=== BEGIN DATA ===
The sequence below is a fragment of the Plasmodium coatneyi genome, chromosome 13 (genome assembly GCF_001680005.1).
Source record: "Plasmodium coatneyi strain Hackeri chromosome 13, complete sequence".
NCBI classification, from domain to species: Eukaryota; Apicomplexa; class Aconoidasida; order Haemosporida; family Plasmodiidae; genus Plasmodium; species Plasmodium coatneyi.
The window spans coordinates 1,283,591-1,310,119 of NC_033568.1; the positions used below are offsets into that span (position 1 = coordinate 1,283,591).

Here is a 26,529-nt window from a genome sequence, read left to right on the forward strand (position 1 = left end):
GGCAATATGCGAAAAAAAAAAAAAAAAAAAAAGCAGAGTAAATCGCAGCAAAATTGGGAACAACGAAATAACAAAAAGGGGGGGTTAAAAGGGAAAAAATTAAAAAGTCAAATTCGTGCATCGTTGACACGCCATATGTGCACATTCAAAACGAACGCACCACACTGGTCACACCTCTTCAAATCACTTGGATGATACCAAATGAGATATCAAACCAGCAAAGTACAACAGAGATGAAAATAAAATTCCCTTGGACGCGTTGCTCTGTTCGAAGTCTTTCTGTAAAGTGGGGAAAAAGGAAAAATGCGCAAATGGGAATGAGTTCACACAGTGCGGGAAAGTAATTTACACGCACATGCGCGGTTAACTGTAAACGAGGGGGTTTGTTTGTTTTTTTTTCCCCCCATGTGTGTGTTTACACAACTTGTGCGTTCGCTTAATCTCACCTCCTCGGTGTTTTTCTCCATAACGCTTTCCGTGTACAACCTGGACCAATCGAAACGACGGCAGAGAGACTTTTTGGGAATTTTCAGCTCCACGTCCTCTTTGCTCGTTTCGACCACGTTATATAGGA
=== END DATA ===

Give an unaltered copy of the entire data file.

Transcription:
The sequence below is a fragment of the Plasmodium coatneyi genome, chromosome 13 (genome assembly GCF_001680005.1).
Source record: "Plasmodium coatneyi strain Hackeri chromosome 13, complete sequence".
NCBI classification, from domain to species: Eukaryota; Apicomplexa; class Aconoidasida; order Haemosporida; family Plasmodiidae; genus Plasmodium; species Plasmodium coatneyi.
The window spans coordinates 1,283,591-1,310,119 of NC_033568.1; the positions used below are offsets into that span (position 1 = coordinate 1,283,591).

Here is a 26,529-nt window from a genome sequence, read left to right on the forward strand (position 1 = left end):
GGCAATATGCGAAAAAAAAAAAAAAAAAAAAAGCAGAGTAAATCGCAGCAAAATTGGGAACAACGAAATAACAAAAAGGGGGGGTTAAAAGGGAAAAAATTAAAAAGTCAAATTCGTGCATCGTTGACACGCCATATGTGCACATTCAAAACGAACGCACCACACTGGTCACACCTCTTCAAATCACTTGGATGATACCAAATGAGATATCAAACCAGCAAAGTACAACAGAGATGAAAATAAAATTCCCTTGGACGCGTTGCTCTGTTCGAAGTCTTTCTGTAAAGTGGGGAAAAAGGAAAAATGCGCAAATGGGAATGAGTTCACACAGTGCGGGAAAGTAATTTACACGCACATGCGCGGTTAACTGTAAACGAGGGGGTTTGTTTGTTTTTTTTTCCCCCCATGTGTGTGTTTACACAACTTGTGCGTTCGCTTAATCTCACCTCCTCGGTGTTTTTCTCCATAACGCTTTCCGTGTACAACCTGGACCAATCGAAACGACGGCAGAGAGACTTTTTGGGAATTTTCAGCTCCACGTCCTCTTTGCTCGTTTCGACCACGTTATATAGGA